Trott moved to Saxony, Anhalt and Hessen, holding many interests as the population of the family name grew in the same dimensions as the general population explosion in the 16th century.  As the size of the family broadened they established many branches in the regions of Brandenburg, and Latvia.  They moved following their special interests in religious, military or political occupations.  They were later raised to the ranks of the nobility when the von Teyden branch became Austrian barons in 1778.  Notable figures with the name Trott at this time were Thilo von Trotha, who was unquestionably the most famous and important member of the family.  He first served as canon of the Magdeburg church and then became Bishop of Merseburg, a position he held for forty six years.  His story is told in the well known but not historically accurate saga of "The Raven with the Ring".

As Prussia gained strength the rulers promoted settlement of its agricultural and industrial regions by skilled workers and craftsmen.  Prussia became a haven for political and religious refugees, including Salzburg Protestants fleeing from Catholic Austria, not to mention the French Huguenots.  The greatest king was Frederick II, whose reform of the civil service, the cultivation of the land, and encouragement of industrial development made Prussia the unifying force behind the German empire.  The Prussian army became the most feared and respected military force in Europe.

Frederick's successors were defeated by Napoleon, and Prussia was divided in half.  However the Congress of Vienna in 1815 gave the rich territories of the Rhineland and of Westphalia to Prussia.  The resurgence of Prussian strength was due to Bismarck, "the Iron Chancellor", who defeated Austria and Denmark.  By 1871, Germany was united under Prussian power in the Franco-Prussian war.  In 1919, Prussia became a state of the new Weimar Republic, only to be incorporated into the German Democratic Republic in 1952, after giving its lands east of the Oder river to Poland.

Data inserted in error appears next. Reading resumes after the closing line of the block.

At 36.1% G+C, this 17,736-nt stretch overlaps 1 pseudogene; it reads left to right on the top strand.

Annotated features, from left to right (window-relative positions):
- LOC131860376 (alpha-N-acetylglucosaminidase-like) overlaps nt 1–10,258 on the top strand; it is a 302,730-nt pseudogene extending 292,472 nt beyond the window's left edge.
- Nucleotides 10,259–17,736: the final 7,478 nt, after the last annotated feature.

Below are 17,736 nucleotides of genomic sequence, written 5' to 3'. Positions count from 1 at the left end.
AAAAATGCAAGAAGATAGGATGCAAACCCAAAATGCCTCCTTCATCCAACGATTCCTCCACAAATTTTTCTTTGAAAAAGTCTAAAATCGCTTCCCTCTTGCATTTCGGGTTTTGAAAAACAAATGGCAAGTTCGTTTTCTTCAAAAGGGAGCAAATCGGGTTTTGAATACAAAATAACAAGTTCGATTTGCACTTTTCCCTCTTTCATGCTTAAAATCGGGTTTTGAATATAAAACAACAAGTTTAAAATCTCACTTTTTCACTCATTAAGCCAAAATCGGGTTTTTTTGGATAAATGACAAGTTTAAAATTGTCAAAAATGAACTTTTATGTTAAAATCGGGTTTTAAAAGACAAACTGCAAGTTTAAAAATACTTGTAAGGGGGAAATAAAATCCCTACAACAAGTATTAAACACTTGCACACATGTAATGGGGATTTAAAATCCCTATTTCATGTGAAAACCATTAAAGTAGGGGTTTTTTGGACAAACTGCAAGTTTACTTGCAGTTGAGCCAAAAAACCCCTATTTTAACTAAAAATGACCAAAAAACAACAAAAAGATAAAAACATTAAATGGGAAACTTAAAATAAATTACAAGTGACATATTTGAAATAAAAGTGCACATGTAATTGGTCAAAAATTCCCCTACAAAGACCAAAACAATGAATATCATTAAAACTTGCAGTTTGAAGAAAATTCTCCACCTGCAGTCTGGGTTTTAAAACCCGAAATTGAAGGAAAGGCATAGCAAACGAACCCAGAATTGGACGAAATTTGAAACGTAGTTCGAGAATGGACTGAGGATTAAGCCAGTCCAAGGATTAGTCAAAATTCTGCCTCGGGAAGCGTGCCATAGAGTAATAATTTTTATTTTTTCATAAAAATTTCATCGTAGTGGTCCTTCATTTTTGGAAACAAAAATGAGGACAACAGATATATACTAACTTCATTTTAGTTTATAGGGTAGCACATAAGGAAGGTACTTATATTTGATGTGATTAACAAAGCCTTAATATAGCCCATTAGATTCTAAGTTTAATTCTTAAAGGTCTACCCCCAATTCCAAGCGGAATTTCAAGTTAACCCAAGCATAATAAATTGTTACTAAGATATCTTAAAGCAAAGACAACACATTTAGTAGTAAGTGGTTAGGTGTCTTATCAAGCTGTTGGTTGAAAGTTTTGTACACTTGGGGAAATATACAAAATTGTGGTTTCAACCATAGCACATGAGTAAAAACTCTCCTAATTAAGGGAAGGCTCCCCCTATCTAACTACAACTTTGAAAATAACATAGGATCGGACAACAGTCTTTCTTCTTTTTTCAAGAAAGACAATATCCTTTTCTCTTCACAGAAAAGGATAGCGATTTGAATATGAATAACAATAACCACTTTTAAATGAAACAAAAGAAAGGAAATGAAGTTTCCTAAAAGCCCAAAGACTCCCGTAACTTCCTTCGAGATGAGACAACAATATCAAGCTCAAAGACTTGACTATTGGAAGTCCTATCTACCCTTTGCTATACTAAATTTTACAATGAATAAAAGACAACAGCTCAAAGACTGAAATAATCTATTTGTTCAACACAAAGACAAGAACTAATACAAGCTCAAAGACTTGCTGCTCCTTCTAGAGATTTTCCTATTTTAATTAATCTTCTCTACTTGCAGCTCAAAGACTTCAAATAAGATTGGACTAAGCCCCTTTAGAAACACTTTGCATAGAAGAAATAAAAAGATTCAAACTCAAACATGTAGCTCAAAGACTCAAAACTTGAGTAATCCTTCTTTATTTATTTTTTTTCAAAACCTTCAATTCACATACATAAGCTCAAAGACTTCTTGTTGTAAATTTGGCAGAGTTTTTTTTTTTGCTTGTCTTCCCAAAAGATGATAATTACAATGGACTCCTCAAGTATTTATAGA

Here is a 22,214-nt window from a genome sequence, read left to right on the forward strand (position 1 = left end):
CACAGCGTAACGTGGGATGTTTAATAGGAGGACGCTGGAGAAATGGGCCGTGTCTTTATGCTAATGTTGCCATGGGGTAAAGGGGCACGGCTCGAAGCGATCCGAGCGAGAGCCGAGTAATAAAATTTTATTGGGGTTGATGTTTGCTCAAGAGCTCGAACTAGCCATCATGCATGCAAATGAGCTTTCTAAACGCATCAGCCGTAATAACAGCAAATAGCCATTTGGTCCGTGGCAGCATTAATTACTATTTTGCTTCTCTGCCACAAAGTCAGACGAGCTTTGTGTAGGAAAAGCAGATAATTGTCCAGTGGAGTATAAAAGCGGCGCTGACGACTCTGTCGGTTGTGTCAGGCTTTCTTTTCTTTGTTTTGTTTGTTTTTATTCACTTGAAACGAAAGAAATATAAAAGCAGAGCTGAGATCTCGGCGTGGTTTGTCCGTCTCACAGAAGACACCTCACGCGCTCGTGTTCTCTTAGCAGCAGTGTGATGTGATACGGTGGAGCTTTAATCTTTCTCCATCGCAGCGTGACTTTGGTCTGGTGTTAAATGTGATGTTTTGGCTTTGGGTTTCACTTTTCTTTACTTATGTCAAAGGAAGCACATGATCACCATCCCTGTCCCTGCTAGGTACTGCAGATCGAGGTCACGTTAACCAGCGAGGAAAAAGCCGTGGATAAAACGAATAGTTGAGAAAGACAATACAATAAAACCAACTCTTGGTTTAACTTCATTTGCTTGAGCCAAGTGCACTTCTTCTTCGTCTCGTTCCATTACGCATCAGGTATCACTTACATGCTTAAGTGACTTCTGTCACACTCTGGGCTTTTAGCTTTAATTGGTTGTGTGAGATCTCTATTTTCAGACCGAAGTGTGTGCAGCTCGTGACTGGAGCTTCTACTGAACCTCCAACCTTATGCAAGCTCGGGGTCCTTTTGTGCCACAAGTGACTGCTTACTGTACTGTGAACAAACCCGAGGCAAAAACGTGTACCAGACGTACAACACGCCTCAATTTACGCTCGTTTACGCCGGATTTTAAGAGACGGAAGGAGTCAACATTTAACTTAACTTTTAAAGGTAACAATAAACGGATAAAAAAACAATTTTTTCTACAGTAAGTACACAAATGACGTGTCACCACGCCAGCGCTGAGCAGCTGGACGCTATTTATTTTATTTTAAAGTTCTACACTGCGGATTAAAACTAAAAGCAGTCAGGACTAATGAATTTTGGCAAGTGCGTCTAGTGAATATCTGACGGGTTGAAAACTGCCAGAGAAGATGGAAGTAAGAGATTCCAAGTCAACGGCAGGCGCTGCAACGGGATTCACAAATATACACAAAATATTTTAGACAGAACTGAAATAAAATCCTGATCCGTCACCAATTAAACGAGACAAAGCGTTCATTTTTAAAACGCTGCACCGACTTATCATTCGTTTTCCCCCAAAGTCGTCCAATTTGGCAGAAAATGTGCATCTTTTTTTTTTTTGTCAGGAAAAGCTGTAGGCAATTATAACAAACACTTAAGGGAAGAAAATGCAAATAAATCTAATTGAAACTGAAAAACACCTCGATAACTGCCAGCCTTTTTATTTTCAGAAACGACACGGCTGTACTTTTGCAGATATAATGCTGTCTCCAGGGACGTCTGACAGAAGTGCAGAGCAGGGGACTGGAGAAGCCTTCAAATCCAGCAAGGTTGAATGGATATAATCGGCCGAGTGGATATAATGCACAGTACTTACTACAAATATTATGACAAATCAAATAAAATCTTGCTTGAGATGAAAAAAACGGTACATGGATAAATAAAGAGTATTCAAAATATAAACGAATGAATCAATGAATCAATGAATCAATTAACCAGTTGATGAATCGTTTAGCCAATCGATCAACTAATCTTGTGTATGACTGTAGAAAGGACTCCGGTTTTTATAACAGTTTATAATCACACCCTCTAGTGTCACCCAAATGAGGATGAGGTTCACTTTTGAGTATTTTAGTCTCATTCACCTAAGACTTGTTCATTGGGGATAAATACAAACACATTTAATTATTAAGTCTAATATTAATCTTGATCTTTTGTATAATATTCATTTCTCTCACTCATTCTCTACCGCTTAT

Throughout the centuries, many people migrated to other parts of Germany, as well as to North America.  This flow of migration to the New World began around 1650, and continued well into the 20th century.  Pockets of German settlements include Pennsylvania, Texas, New York, Illinios, California, and Ohio.  In Canada, German settlements centred around Ontario and the Prairies.  Settlers bearing the family name
Trott include Johann Conrad Trott, who came to Philadelphia in 1785.

In our modern period, many members of the surname Trott achieved prominence, such as, Margarethe von Trotha, who was one of Germany's famous film directors. One of the more famous German Trott's was Adam von Trott zu Solz, born 1909 into an aristocratic family who lived in a castle near Immshausen in the German State of Hesse close to the Trottenwald (Trott's Forest). Adam became a Rhodes Scholar at Oxford University before the second World War, married, and was later involved in one of a number of plots to assassinate Adolf Hitler after which he was arrested and executed in 1944. His story is told in a book by Giles McDonagh entitled 'A Good German' whilst Adam's widow, today in her 90's, remains in a flat in Germany working to try to get a posthumous pardon for her late husband.

The oldest Coat of Arms of the family name Trott is:

    On a blue shield a silver fleur-de-li and a heart.